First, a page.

Conversations about diet raise important questions concerning the ethics and ecology of food. Too often, though, these conversations get short-circuited by the certainty and intolerance characteristic of fundamentalism.
One symptom of fundamentalism is tunnel vision: seeing only what we want to see. Certain that a meat-and-potatoes diet is the American way to eat, some people buy beef, pork, and poultry without a second thought. They neither know nor want to know where that meat comes from. They neither think nor want to think about actual animals, let alone about how these beings live and die, or about the broader impacts of the industrial food system.
To some extent, this is simply a matter of ignorance. Supermarkets, after all, do a slick job of selling flesh in tidy plastic packages that distance us from reality. For many meat eaters, though, it is also a matter of not wanting to see, not wanting to face challenges to habits of thought and fork. Some of us cherish that comforting distance.
During my decade as a vegan, my vision was similarly narrowed, both by ignorance and by my certainty that eating meat was morally and ecologically wrong. When my wife and I visited a local organic farm to buy strawberries or greens, I neither knew nor wanted to know that white-tailed deer were also frequent visitors. I neither knew nor wanted to know that the farmer got permits to shoot deer when crop damage was heavy. If I had allowed myself to see and know, I would have had to reconsider my narrow ideas about meat: Venison was a byproduct of my fruits and vegetables. Why shouldn’t the farmer eat it?
If I had thought about our own garden’s dependence on manure fertilizer—or had been willing to take an honest look at all the impacts of crop production, from the deaths of millions of birds and mammals annually to habitat destruction to the exploitation of farm workers—I would have had to admit that my ethical high horse was a precarious place to ride. If I had seen these things clearly, or if I had taken a closer look at how most creatures live and die in the wild, I would have been forced to recognize that the world is a complex and nuanced place, one that does not fit the tidy black-and-white categories I had imposed.
A second symptom of dietary fundamentalism is impaired hearing. When we are certain we have a lockdown on truth, it’s easy to become intolerant. When we become intolerant, it’s easy to stop listening. When we stop listening, we have little hope of understanding, let alone respecting, each other.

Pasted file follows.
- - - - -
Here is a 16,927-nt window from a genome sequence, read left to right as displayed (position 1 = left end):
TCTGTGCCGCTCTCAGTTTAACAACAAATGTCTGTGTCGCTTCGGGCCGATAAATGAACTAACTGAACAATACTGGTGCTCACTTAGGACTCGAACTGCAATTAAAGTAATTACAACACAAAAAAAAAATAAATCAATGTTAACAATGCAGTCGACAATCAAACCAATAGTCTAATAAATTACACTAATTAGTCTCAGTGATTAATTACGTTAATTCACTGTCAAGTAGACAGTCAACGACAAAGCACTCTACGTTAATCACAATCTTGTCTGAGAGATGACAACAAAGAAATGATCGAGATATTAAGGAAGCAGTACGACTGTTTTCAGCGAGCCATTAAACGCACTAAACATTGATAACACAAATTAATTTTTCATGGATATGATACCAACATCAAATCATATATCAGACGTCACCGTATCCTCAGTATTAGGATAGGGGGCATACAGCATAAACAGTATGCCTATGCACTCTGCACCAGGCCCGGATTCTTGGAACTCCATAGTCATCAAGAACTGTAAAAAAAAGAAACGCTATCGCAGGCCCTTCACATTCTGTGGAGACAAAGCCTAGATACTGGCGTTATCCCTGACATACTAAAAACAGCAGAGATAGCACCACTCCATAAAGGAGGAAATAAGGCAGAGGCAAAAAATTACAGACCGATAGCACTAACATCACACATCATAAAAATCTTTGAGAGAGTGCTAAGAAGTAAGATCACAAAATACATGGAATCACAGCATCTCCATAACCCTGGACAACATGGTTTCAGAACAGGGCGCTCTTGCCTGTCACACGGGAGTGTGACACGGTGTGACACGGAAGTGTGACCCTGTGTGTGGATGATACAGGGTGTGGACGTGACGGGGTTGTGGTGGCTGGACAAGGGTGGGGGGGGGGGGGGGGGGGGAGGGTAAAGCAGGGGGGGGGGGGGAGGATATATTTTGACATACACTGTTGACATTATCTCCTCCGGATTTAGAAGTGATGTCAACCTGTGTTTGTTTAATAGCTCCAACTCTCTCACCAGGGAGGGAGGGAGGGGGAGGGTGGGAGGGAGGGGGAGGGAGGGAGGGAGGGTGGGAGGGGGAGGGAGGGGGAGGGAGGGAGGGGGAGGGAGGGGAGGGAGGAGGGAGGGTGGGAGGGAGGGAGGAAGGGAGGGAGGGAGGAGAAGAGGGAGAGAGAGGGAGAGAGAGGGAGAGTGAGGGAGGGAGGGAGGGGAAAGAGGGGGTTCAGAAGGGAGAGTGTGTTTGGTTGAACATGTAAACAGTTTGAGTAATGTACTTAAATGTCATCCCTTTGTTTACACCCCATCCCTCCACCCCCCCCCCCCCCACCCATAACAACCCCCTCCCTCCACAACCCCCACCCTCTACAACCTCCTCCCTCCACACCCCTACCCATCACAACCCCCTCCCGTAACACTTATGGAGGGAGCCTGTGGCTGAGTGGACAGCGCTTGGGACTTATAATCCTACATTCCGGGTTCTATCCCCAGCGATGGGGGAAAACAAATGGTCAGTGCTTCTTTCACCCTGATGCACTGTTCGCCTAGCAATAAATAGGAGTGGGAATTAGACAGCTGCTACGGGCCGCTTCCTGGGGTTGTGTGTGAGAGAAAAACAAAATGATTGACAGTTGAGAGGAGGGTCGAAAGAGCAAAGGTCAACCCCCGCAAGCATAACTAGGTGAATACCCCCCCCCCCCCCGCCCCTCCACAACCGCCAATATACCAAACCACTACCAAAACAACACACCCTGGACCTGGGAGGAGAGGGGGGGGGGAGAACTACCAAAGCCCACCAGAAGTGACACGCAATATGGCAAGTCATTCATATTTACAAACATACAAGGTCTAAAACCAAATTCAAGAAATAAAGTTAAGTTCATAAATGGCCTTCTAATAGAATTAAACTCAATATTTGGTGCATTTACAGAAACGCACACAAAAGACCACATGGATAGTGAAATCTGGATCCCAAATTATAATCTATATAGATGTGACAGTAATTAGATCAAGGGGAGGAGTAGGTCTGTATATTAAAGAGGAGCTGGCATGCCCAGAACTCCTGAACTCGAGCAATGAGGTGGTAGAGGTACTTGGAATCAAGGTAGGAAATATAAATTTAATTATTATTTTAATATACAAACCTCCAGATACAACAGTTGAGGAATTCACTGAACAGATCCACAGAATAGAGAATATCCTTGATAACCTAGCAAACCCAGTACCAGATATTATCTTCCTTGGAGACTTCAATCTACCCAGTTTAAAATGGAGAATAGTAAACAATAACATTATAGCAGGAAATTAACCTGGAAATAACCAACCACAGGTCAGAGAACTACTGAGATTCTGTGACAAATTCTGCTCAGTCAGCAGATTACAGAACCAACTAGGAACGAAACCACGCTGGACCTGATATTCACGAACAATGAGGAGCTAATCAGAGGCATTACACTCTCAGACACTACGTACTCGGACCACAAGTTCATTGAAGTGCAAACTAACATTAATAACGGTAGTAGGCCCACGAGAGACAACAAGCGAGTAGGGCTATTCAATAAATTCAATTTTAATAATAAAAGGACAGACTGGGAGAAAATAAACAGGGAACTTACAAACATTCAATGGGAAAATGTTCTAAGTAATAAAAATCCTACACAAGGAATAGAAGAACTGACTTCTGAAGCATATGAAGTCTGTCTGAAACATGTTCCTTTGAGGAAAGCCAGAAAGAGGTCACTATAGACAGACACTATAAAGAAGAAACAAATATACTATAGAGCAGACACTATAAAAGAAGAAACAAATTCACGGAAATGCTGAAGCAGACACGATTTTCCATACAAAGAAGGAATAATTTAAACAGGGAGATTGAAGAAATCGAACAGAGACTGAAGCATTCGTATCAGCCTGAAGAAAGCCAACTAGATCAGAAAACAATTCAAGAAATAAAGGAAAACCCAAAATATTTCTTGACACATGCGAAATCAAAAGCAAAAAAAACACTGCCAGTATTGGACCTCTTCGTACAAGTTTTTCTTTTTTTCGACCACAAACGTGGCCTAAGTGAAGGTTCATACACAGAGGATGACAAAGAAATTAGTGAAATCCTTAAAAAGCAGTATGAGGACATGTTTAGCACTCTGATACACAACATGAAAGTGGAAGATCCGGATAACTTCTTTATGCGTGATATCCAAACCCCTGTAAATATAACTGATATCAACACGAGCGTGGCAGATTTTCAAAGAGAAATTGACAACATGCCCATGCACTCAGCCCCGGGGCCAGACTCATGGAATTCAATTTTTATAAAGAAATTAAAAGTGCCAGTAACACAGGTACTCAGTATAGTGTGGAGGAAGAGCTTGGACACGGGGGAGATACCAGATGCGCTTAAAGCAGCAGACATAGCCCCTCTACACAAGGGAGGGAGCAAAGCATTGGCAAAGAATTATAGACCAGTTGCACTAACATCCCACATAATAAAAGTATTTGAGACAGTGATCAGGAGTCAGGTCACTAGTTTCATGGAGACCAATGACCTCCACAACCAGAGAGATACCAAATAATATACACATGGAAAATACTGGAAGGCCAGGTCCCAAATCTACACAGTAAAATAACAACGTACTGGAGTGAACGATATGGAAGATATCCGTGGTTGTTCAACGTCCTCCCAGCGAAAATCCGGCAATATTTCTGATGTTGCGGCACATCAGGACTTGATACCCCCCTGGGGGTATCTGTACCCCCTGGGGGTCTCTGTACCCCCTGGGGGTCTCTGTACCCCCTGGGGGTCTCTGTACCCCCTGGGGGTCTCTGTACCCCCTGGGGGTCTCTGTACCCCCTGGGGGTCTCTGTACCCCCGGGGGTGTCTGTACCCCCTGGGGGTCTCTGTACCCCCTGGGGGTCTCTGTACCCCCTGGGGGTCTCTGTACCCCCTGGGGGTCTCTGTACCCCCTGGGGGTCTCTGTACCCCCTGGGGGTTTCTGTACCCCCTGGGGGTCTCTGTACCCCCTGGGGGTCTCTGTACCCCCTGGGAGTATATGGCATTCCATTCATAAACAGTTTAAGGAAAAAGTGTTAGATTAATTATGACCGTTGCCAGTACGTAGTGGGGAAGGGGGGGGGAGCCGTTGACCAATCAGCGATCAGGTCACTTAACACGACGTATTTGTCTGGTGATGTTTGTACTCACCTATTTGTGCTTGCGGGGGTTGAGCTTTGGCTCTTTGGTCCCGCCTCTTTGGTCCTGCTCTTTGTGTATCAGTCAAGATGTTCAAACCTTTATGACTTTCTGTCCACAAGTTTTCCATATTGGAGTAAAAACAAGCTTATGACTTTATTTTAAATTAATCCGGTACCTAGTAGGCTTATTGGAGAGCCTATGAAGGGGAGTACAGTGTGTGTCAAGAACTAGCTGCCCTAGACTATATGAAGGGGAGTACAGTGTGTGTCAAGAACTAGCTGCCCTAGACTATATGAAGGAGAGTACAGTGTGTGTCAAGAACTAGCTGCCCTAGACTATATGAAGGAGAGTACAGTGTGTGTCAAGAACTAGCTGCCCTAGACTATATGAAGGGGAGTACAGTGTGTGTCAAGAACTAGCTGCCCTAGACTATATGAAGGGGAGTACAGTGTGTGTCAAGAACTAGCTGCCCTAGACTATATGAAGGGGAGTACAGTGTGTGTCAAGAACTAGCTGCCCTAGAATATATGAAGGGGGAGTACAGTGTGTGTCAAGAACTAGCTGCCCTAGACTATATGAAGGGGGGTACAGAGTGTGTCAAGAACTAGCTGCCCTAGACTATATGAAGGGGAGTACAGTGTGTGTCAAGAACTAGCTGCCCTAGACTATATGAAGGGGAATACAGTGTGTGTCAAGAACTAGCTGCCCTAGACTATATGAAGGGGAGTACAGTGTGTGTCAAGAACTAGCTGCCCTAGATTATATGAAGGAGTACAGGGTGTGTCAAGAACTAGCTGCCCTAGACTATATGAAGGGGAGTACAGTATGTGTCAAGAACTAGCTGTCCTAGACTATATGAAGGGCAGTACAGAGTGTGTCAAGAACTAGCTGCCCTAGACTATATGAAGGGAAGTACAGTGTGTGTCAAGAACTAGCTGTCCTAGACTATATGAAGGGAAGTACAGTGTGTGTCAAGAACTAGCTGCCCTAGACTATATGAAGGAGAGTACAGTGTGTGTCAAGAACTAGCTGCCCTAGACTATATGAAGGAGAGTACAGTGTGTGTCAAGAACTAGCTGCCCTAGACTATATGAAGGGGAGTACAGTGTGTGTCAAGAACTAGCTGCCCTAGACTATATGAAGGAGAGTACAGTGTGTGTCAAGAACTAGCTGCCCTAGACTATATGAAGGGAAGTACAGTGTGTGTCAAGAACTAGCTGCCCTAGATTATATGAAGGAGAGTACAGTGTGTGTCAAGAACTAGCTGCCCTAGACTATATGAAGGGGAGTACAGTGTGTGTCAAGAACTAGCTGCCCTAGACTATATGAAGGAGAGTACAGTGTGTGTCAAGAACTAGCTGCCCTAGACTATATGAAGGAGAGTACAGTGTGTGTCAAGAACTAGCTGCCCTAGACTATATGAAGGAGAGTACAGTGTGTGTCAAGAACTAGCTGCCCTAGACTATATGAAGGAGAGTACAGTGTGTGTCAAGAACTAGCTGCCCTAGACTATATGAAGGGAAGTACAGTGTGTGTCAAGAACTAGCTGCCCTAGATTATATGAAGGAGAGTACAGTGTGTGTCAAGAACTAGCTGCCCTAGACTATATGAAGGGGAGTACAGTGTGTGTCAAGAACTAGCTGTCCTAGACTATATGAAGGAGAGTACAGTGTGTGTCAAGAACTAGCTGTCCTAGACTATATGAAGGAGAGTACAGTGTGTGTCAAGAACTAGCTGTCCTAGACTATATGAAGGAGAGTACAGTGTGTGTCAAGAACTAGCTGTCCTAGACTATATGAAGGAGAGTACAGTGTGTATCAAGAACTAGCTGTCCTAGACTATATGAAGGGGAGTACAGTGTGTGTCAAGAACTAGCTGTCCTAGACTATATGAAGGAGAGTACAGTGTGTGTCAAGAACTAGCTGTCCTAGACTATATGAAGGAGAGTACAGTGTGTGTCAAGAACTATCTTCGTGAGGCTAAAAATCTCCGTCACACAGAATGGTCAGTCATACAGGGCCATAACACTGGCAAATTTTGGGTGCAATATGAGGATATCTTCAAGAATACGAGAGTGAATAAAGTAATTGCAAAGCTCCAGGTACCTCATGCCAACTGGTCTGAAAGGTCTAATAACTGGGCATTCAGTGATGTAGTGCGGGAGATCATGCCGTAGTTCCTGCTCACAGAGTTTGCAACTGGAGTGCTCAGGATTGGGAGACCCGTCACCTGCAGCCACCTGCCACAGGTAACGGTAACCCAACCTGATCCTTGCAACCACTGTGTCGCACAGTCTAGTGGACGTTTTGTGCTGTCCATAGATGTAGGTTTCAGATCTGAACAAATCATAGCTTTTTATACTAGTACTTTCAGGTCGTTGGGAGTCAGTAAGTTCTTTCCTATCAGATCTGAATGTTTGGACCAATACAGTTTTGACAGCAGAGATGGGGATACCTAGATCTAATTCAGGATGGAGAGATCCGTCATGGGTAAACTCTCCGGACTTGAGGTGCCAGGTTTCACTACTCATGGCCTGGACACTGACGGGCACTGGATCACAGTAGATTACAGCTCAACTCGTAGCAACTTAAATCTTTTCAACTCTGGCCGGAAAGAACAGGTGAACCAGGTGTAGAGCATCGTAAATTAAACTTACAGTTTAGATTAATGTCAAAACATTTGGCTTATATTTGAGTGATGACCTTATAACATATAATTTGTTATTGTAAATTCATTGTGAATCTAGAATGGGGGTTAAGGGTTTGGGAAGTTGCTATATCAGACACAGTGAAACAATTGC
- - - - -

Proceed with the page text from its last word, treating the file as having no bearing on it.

All some omnivores need to hear is that the next guy is a vegan and, click, their minds lock shut. No ideas or questions will penetrate, no matter how reasonable. All some vegans need to hear is that someone eats animal products and, click, their minds do the same. Just like that, the Dalai Lama is recognized as a meat eater and goes from revered to reviled. Just like that, Ellen DeGeneres mentions eating eggs from a neighbor’s chickens and goes from paragon to pariah.
Fundamentalism deafens us to the possibility that different people have different nutritional needs, and that those needs change over time. Following a book discussion last year, a woman told me how, after many years as a vegetarian, she had needed to eat some meat to stay healthy during her pregnancies. Her vegetarian husband had been upset and, more than two decades later, they still couldn’t talk about her occasional omnivory.
Fundamentalism also deafens us to differences in circumstance. As a vegan who could afford to buy fresh, high-quality produce in New York and New England, I felt certain that all humans should eat the way I did. But diets that are feasible for you or me may not be feasible for others. In different climates and circumstances, people can buy, grow, raise, gather, catch, and hunt different kinds of foods. All too often, people don’t have enough food of any kind, let alone the luxury of choosing what they eat.
Most of all, fundamentalism deafens us to the values we share. It blinds us to our common ground. At the height of my own moral certainty about the evils of meat eating, I didn’t believe I could share any food ethics with someone sitting down to a plate of scrambled eggs, let alone grilled chicken or braised venison. I was wrong.
Many people—omnivores, vegetarians, and vegans alike—care about animal welfare. Many of us also care about ecological health, the fair treatment of farm workers, and world hunger. Many of us want to know where our food comes from, and want to feel connected to, and good about, those sources. Whether we know it or not, we are united by our desire for humane, just, and ecologically sane food systems.
Thankfully, some of us do know. We know we can ask moral questions without slipping into moral rigidity. We know that a little tolerance goes a long way, especially in Internet forums where anonymity often undermines civility. We know that people from across the dietary spectrum can respect, listen to, and learn from each other. We know that being vegan or vegetarian doesn’t make people crazy sentimentalists, and that being omnivorous doesn’t make them heartless barbarians.
And we know better than to waste energy squabbling, berating one another for what we do or do not eat. Browbeating, after all, does not change or open minds. It only hardens categories.
© 2013 Tovar Cerulli